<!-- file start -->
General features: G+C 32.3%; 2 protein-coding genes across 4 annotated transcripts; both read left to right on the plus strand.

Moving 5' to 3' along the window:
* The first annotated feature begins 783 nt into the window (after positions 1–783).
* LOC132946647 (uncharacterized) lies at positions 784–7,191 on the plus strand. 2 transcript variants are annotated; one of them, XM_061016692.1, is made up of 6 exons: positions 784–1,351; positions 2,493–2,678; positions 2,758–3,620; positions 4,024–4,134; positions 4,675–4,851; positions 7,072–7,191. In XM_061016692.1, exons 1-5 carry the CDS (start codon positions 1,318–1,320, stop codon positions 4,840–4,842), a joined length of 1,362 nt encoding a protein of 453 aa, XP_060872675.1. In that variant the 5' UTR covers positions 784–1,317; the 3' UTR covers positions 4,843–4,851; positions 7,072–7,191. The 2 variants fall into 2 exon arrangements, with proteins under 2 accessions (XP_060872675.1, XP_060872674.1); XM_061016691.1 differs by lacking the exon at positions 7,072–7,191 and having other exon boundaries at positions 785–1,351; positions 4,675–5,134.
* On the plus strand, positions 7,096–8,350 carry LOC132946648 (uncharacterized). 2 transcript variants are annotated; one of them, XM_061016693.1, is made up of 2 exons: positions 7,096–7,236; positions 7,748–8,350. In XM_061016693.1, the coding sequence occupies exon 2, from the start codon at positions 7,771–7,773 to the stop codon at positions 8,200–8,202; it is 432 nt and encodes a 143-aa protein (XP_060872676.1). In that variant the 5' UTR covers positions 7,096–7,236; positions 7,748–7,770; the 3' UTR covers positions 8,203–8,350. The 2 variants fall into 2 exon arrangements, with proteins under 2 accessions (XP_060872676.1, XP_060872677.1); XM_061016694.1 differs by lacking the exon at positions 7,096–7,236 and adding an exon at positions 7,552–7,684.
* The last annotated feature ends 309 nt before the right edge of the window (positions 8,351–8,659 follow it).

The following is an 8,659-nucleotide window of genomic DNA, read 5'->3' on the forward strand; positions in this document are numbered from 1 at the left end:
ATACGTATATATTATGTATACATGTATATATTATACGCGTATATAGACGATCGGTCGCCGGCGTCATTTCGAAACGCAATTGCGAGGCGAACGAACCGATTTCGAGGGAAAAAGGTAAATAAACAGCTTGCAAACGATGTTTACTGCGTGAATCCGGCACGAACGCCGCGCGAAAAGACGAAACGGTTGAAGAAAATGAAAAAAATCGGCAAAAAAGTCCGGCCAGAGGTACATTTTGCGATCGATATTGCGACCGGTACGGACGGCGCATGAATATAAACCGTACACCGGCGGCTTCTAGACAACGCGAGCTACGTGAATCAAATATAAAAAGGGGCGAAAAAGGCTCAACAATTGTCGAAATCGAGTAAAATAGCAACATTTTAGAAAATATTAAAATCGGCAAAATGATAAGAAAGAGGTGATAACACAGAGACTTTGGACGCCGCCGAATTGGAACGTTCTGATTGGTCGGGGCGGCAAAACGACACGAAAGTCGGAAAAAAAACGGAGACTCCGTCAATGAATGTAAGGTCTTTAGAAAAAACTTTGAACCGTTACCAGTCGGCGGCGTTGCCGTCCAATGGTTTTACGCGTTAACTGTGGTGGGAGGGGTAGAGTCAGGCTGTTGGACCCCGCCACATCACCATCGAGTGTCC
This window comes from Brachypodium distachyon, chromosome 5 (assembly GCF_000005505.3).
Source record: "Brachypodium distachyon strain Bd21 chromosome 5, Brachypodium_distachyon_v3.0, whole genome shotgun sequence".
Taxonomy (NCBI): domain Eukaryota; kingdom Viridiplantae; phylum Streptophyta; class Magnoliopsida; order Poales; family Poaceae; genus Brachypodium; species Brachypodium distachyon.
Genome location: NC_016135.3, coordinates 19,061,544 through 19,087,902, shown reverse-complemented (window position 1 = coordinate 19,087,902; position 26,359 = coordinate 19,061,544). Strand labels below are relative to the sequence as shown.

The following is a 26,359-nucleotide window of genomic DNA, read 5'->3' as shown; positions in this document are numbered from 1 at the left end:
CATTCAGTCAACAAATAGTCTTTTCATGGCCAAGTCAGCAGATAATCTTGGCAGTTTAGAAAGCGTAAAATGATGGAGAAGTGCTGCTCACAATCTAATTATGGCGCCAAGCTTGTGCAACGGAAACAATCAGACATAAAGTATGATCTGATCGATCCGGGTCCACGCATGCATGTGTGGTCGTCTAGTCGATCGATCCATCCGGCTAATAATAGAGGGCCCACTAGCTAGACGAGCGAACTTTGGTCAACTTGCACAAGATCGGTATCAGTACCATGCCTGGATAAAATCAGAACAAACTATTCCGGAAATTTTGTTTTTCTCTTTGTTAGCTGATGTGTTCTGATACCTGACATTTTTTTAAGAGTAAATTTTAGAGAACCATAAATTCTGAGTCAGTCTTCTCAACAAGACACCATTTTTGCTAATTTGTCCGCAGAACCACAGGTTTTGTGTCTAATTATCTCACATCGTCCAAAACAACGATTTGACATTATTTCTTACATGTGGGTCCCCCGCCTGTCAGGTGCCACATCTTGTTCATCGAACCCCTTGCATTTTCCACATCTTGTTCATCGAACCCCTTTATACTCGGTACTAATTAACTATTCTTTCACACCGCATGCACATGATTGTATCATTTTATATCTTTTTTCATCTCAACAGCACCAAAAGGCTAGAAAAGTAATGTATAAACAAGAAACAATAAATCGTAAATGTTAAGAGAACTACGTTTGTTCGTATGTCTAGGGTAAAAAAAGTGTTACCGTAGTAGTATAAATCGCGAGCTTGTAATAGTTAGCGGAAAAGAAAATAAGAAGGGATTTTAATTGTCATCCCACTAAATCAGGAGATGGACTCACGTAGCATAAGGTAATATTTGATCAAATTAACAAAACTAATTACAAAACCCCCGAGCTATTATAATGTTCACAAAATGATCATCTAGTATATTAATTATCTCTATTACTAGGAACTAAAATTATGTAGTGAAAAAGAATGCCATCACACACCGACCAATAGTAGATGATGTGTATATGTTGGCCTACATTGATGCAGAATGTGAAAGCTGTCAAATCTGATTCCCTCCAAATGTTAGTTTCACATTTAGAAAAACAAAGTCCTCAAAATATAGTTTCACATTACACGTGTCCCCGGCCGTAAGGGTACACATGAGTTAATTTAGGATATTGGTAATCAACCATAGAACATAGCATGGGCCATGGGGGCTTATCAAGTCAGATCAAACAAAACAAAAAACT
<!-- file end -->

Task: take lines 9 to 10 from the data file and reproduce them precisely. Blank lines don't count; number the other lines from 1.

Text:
This window comes from Brachypodium distachyon, chromosome 5 (assembly GCF_000005505.3).
Source record: "Brachypodium distachyon strain Bd21 chromosome 5, Brachypodium_distachyon_v3.0, whole genome shotgun sequence".